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Sindhuri Nandhakumar
Questions for Answers

Credit: Sindhuri Nandhakumar

College students spend a lot of their time either eating or thinking about what they’re going to eat.

So a couple weeks back, when I got sick and was unable to eat anything except potato chips and Gatorade, I felt a little lost. There was no planning or thinking involved in this new diet — any vending machine would have the ingredients, and the greatest variety I ever had was when I sometimes changed my Gatorade flavor (orange will always be the best, though).

In addition to missing higher quality food, I also really missed the social aspect of eating. I politely declined offers to “grab” dinner, lunch or coffee. At other times, I accompanied friends to meals and watched them eat, making them a little uncomfortable in the process.

But this hiatus from social dining left me with some time to think, and I came out of this experience with a new perspective. It’s beautiful how food brings people together. But I also feel that somewhere along the way, the quality of these interactions has declined.

As a child, my family ate out only occasionally. On birthdays, anniversaries and particularly lucrative paydays, we would eagerly clamber into my father’s station wagon and go to our favorite restaurant. The next day, my sister and I would carefully divide the leftovers and eat them slowly. In our middle class family, eating out was a treat.

At the same time, mealtime at home wasn’t something that we complained about. We loved sitting around our round wooden table. There was usually a guest or two, and my mother loved showing off her cooking skills. So, even though eating out was special, eating in was equally, if not more, enjoyable.

During my time at Penn though, I feel like my relationship with food has vastly changed. Freshman year was characterized by the quintessential weight gain caused by heaps of different kinds of food. While I’ve started cooking a lot more since then, I often choose not to so that I can catch up with a friend over a meal at a restaurant. Very few students invite their friends for a meal at each other’s place. Instead, the question often is, “Which part of campus are you going to be on? Cosi or Chipotle?”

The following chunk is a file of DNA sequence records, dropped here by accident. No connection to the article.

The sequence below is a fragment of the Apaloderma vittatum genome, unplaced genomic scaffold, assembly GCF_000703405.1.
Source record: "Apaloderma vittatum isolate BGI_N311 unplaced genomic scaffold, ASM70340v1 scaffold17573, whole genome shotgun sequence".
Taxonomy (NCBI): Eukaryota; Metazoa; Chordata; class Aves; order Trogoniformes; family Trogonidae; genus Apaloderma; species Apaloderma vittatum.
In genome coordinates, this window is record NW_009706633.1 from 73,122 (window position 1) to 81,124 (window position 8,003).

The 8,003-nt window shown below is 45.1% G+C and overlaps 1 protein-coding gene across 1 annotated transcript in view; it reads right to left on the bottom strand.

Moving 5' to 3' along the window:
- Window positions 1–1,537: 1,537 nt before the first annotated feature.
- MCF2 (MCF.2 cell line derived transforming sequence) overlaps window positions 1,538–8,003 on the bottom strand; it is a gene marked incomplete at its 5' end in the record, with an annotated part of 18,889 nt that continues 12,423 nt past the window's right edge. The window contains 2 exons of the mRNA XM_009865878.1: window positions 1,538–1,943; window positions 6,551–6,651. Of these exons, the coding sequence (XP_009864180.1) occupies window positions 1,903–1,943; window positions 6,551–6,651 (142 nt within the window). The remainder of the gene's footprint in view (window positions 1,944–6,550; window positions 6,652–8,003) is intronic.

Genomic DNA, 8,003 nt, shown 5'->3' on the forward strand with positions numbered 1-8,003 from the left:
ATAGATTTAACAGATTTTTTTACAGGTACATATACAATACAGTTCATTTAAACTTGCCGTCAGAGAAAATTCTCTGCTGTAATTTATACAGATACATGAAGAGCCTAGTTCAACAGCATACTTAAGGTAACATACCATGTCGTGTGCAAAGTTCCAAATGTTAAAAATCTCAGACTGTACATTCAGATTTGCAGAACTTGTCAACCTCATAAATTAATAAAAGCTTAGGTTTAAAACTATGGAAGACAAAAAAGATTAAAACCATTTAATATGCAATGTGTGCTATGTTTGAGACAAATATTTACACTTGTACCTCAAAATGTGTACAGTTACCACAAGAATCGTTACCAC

I started wondering if socializing was something that was only accessible to the wealthy. What did people who didn’t have the money to eat out every day do? How did they hang out with their friends? But then I reminded myself of all the meals that I have had in the homes of other people, and all the people who sat around my family’s dining table, making conversation. I realize that socializing and food don’t necessarily have to interact solely in the sphere of restaurants and take-out lines — that’s just what it’s become at Penn.

Granted, Penn’s campus and Philadelphia have some great restaurant choices, and I have no problem going out to a good restaurant or Center City every now and then. But I think we overspend a lot of our money on food. Yes, a sandwich from Houston Market is convenient, but do we really need to be spending six or seven dollars on an uninspired meal every day when we could make it ourselves for much less? The new Asian station in Houston sells rice bowls for eight dollars that I could personally put together for about two.

Many students probably pay the extra amount because they feel like they just don’t have the time, will or expertise (though making a sandwich shouldn’t be all that difficult for Penn students) to make their own food, but I don’t think we really try to make time. Would it be that much more time-consuming to make a quick dish with a friend, rather than going out to get similar fare?

As I started feeling a bit better, my doctor and nutritionist encouraged me to reintroduce other (healthier) food into my diet. While I haven’t been standing at my stove cooking any elaborate meals — my current diet consists mostly of applesauce and rice — I am more reluctant to get a quick lunch at a restaurant. I’d rather invite a friend over and cook together.

Sindhuri Nandhakumar is a College senior from Kandy, Sri Lanka. Her email address is Follow her @sindhurin. “Questions for Answers” appears every other Thursday.

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